Maggot Barriers

Maggot Barriers are made in the USA and all of the proceeds are used for fruit education and research.

ab_fig1
Fig 1. Adult maggot flies

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Maggot Barrier Order Form


What are apple maggots?

Adult female apple maggots are small fruit flies (about ¼ inch long) that lay their eggs just below the skin of apples. They can attack immature fruit starting in June or July and successive flights can continue laying eggs into the fall. The eggs hatch within a few days as larvae.

Fig 2. Interior damage

Fig 2. Interior damage

What happens to the infected apple?

While the larvae lack legs, they are prolific tunnelers and will proceed to lay tracks throughout the flesh of the apple. While in some cases you can see the tiny entry wound or the skin will reveal the presence of an infestation, often you won’t know until you cut the apple open after harvest! In most cases, the infected apple is useless.

Fig 3. Exterior damage

Fig 3. Exterior damage

What non-chemical control measures are available?

Over the years various ideas have been tried. One is to hang colored sticky traps (yellow sheets or red balls) in the trees with an attractant designed to lure the fly. These may be useful to monitor the presence of maggot flies but are usually ineffective in controlling apple damage. Other approaches involve protecting the apple with a physical barrier. One is to apply a kaolin clay covering but these require re-application (every week or 2) until harvest. Some folks have had luck with paper or plastic bags.

Fig 4. Maggot barrier on apple

Fig 4. Maggot barrier on apple

Maggot Barriers to the rescue!

Several years ago Seattle Tree Fruit members started experimenting with small nylon sleeves that are applied when the apple is between a dime and a quarter in diameter. A good time to do this is when you thin the tree in May or early June. Once applied the nylon stretches as the apple matures and stays on the apple until harvest. In our experience, the Barriers have proven effective in significantly limiting the damage from the apple maggot larvae.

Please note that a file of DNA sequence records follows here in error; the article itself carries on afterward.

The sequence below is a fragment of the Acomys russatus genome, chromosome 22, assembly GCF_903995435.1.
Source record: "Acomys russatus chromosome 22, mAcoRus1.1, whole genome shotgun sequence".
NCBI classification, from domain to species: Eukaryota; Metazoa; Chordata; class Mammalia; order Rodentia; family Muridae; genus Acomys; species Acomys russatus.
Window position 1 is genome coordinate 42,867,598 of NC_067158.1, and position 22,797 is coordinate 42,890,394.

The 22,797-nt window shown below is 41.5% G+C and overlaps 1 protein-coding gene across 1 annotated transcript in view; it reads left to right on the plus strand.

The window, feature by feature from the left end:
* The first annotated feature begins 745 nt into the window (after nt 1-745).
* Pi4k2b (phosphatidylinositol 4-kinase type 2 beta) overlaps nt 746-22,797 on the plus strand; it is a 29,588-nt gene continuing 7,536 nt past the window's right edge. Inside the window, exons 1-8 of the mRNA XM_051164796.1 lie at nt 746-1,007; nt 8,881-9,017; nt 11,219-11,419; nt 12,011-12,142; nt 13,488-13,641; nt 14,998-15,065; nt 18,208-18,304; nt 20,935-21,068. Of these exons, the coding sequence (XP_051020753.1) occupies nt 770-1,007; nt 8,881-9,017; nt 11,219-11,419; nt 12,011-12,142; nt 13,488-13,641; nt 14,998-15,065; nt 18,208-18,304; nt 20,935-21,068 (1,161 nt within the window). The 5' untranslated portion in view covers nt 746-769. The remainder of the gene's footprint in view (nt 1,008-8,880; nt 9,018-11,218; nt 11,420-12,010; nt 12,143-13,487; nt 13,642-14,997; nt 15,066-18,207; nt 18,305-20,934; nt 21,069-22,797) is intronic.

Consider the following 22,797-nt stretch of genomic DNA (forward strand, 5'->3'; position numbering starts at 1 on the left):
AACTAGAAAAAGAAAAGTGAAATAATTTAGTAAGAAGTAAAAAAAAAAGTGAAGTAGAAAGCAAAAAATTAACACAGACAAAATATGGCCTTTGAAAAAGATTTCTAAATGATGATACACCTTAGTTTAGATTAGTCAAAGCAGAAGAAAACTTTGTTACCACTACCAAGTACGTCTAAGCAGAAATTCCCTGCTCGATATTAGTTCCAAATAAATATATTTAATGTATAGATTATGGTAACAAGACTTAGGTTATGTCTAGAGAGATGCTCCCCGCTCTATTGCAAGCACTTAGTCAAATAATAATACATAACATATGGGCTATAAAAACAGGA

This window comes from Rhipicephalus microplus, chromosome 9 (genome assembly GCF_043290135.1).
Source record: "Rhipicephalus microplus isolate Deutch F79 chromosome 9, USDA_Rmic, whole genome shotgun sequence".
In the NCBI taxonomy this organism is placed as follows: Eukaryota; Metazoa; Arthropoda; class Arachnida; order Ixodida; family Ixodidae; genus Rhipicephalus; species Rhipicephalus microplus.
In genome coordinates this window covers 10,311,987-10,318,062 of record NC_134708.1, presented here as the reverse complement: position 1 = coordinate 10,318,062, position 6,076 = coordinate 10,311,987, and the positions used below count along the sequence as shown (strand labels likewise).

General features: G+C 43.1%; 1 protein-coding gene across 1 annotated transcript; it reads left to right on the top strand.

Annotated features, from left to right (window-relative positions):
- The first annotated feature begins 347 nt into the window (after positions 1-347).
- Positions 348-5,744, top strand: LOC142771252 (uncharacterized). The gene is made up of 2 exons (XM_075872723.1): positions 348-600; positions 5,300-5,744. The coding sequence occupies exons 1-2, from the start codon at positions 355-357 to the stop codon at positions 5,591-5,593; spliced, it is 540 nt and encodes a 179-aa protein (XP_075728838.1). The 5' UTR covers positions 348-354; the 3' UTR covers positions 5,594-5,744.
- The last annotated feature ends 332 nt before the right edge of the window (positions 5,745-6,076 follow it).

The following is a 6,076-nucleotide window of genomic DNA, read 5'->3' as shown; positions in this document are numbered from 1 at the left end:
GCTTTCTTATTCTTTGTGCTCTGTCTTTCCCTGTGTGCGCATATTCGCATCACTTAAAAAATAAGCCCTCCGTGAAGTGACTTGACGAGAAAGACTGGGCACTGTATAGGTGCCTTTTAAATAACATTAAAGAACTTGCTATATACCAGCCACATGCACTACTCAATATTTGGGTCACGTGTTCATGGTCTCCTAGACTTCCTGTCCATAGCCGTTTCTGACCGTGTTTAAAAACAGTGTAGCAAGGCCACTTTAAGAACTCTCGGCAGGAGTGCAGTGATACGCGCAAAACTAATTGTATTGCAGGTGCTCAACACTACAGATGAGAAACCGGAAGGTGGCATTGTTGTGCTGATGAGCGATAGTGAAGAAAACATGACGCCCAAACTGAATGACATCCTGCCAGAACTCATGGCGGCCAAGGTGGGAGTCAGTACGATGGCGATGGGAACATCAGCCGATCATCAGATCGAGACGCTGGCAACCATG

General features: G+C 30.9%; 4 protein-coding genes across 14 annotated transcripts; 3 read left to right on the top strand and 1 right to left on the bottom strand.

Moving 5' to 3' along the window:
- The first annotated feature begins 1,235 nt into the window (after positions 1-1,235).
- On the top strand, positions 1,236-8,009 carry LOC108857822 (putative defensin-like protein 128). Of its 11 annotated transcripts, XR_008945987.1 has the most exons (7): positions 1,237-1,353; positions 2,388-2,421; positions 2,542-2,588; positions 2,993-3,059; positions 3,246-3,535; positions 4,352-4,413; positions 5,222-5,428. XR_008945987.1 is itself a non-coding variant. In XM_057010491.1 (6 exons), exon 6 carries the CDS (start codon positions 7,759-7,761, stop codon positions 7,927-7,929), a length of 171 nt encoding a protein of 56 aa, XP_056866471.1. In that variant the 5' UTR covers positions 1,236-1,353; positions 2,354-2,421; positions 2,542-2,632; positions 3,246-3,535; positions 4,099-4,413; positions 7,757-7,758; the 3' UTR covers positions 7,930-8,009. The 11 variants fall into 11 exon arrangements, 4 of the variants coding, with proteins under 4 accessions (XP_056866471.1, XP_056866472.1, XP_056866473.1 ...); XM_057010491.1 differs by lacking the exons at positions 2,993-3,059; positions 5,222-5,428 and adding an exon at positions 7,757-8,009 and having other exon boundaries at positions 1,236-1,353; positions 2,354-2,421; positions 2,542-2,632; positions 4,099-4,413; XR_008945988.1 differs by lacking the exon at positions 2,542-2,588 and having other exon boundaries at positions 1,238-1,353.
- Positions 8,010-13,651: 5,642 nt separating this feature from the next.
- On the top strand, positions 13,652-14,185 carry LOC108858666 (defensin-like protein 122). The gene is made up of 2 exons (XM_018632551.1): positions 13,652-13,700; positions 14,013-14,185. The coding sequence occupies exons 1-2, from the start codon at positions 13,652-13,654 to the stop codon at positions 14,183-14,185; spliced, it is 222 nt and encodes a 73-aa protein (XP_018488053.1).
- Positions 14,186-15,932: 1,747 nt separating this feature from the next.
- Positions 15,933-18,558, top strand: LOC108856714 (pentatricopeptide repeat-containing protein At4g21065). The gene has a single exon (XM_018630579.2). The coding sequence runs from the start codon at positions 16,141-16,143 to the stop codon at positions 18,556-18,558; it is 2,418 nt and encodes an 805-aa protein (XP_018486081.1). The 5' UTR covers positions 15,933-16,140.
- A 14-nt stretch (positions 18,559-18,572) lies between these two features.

Maggot Barrier Order Form

Instead of ordering Maggot Barriers, you could save paper and shipping costs by purchasing the Maggot Barriers at the Seattle Tree Fruit Society meetings.  See Calendar for meeting times and dates.
Credits Above: Fig 1, 3: Jack Kelly Clark, courtesy Univ. California Statewide IPM Program; Fig 2: Marilyn Tilbury, Fig 4: L. Brakken, STFS

How to apply Maggot Barriers to your fruit.

Here are two methods for applying the Maggot Barriers to your fruit. One is with tiny 3/8” Orthodontic rubber bands or similar rubber bands and the other way is without rubber bands.

#1 – Thinning apples and applying Maggot Barriers with a Rubber Band.

find-the-one

Find the one with the sturdiest stem and most developed fruit.

pinch-out

Pinch out the smaller ones.

dont-leave

Don’t leave any that are yellow . Keep the healthiest one.

very-sturdy

Very sturdy keeper.

slip-the

Slip the 3/8″ orthodontist rubber band onto the opening end of the Maggot Barrier.

spread-the-mb

Spread the Maggot Barrier open along with the rubber band.  Slip over the apple.

get-the-apple

Get the apple into the Maggot Barrier an inch or two not more.

lots-of-room

Lots of room to expand and grow.

The Second Technique:

#2- Thinning apples and applying a Maggot Barrier without a Rubber Band.

best-apple

Best apple of the cluster.

pinching-off

Pinching off the smaller apples

you-can-tell

You can tell the best one.

it-has-a-thick

It has a thick stem and larger fruit size.

open-the-mb

Open the Maggot Barrier.

spread-teh-opening

Spread the opening to fit over the little apple

slide-it-over

Slide it over the apple.

i-only-put

I only put if an inch or 2 into the  Maggot Barrier.

hold-the-apple

Hold the apple stem steady and pull the extra opening to the side and twist.

tucker-the-twisted

Tuck the twisted length back inside the Maggot Barrier.

stick-the-end

Stick the end back up inside so it won’t slip out.

thats-it

That’s it!

Credits Above: All Maggot Barrier photos above:  L. Brakken, STFS

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